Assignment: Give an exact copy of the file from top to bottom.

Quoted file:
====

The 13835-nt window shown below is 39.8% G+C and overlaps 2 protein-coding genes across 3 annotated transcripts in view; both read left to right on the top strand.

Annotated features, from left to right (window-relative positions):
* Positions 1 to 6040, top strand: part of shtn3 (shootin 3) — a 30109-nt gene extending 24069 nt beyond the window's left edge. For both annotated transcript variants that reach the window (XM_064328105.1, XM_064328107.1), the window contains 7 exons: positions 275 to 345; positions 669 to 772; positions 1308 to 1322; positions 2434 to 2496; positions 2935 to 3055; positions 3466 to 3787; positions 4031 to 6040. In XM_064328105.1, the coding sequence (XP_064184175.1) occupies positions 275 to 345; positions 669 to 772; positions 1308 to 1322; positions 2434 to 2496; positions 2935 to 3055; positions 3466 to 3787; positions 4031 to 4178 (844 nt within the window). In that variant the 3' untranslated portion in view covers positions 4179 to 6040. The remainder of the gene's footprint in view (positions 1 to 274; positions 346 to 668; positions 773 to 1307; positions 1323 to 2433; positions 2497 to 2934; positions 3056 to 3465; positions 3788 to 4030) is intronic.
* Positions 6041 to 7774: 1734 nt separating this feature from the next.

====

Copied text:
The 13835-nt window shown below is 39.8% G+C and overlaps 2 protein-coding genes across 3 annotated transcripts in view; both read left to right on the top strand.

Annotated features, from left to right (window-relative positions):
* Positions 1 to 6040, top strand: part of shtn3 (shootin 3) — a 30109-nt gene extending 24069 nt beyond the window's left edge. For both annotated transcript variants that reach the window (XM_064328105.1, XM_064328107.1), the window contains 7 exons: positions 275 to 345; positions 669 to 772; positions 1308 to 1322; positions 2434 to 2496; positions 2935 to 3055; positions 3466 to 3787; positions 4031 to 6040. In XM_064328105.1, the coding sequence (XP_064184175.1) occupies positions 275 to 345; positions 669 to 772; positions 1308 to 1322; positions 2434 to 2496; positions 2935 to 3055; positions 3466 to 3787; positions 4031 to 4178 (844 nt within the window). In that variant the 3' untranslated portion in view covers positions 4179 to 6040. The remainder of the gene's footprint in view (positions 1 to 274; positions 346 to 668; positions 773 to 1307; positions 1323 to 2433; positions 2497 to 2934; positions 3056 to 3465; positions 3788 to 4030) is intronic.
* Positions 6041 to 7774: 1734 nt separating this feature from the next.